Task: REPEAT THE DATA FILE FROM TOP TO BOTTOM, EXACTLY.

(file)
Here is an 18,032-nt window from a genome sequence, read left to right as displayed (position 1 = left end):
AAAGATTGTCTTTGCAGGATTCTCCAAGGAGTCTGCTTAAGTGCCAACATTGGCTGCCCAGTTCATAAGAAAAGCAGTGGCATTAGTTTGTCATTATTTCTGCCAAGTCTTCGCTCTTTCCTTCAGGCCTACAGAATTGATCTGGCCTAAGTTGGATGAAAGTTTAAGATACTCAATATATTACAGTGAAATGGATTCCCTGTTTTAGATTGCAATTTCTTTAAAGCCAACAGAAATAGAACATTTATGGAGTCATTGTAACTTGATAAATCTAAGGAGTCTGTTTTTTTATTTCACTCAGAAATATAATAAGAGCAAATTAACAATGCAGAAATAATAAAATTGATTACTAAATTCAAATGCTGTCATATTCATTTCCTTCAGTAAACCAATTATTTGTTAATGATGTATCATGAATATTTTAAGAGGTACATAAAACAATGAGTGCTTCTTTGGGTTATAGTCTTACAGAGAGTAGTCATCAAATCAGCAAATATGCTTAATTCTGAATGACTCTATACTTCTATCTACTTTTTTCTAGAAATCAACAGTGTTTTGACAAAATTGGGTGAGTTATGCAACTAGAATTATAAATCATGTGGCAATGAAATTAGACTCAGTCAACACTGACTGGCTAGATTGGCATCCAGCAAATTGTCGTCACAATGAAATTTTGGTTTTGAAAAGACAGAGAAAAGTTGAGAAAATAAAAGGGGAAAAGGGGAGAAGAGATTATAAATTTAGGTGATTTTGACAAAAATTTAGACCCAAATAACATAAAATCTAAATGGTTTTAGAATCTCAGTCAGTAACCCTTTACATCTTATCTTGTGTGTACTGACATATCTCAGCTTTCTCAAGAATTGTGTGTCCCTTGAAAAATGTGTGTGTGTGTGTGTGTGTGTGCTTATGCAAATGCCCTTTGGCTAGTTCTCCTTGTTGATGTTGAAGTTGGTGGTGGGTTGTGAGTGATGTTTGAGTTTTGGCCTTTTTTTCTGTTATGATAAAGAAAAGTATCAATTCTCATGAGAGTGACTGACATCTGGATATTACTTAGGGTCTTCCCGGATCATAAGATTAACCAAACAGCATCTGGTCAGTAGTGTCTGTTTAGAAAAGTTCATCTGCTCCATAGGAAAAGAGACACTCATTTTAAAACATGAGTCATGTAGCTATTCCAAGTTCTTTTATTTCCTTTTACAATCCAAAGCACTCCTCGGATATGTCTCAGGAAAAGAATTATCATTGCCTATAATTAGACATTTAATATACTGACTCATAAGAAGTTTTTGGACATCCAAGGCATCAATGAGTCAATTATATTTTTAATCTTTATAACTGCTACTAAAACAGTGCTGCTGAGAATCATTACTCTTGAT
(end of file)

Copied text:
Here is an 18,032-nt window from a genome sequence, read left to right as displayed (position 1 = left end):
AAAGATTGTCTTTGCAGGATTCTCCAAGGAGTCTGCTTAAGTGCCAACATTGGCTGCCCAGTTCATAAGAAAAGCAGTGGCATTAGTTTGTCATTATTTCTGCCAAGTCTTCGCTCTTTCCTTCAGGCCTACAGAATTGATCTGGCCTAAGTTGGATGAAAGTTTAAGATACTCAATATATTACAGTGAAATGGATTCCCTGTTTTAGATTGCAATTTCTTTAAAGCCAACAGAAATAGAACATTTATGGAGTCATTGTAACTTGATAAATCTAAGGAGTCTGTTTTTTTATTTCACTCAGAAATATAATAAGAGCAAATTAACAATGCAGAAATAATAAAATTGATTACTAAATTCAAATGCTGTCATATTCATTTCCTTCAGTAAACCAATTATTTGTTAATGATGTATCATGAATATTTTAAGAGGTACATAAAACAATGAGTGCTTCTTTGGGTTATAGTCTTACAGAGAGTAGTCATCAAATCAGCAAATATGCTTAATTCTGAATGACTCTATACTTCTATCTACTTTTTTCTAGAAATCAACAGTGTTTTGACAAAATTGGGTGAGTTATGCAACTAGAATTATAAATCATGTGGCAATGAAATTAGACTCAGTCAACACTGACTGGCTAGATTGGCATCCAGCAAATTGTCGTCACAATGAAATTTTGGTTTTGAAAAGACAGAGAAAAGTTGAGAAAATAAAAGGGGAAAAGGGGAGAAGAGATTATAAATTTAGGTGATTTTGACAAAAATTTAGACCCAAATAACATAAAATCTAAATGGTTTTAGAATCTCAGTCAGTAACCCTTTACATCTTATCTTGTGTGTACTGACATATCTCAGCTTTCTCAAGAATTGTGTGTCCCTTGAAAAATGTGTGTGTGTGTGTGTGTGTGTGCTTATGCAAATGCCCTTTGGCTAGTTCTCCTTGTTGATGTTGAAGTTGGTGGTGGGTTGTGAGTGATGTTTGAGTTTTGGCCTTTTTTTCTGTTATGATAAAGAAAAGTATCAATTCTCATGAGAGTGACTGACATCTGGATATTACTTAGGGTCTTCCCGGATCATAAGATTAACCAAACAGCATCTGGTCAGTAGTGTCTGTTTAGAAAAGTTCATCTGCTCCATAGGAAAAGAGACACTCATTTTAAAACATGAGTCATGTAGCTATTCCAAGTTCTTTTATTTCCTTTTACAATCCAAAGCACTCCTCGGATATGTCTCAGGAAAAGAATTATCATTGCCTATAATTAGACATTTAATATACTGACTCATAAGAAGTTTTTGGACATCCAAGGCATCAATGAGTCAATTATATTTTTAATCTTTATAACTGCTACTAAAACAGTGCTGCTGAGAATCATTACTCTTGAT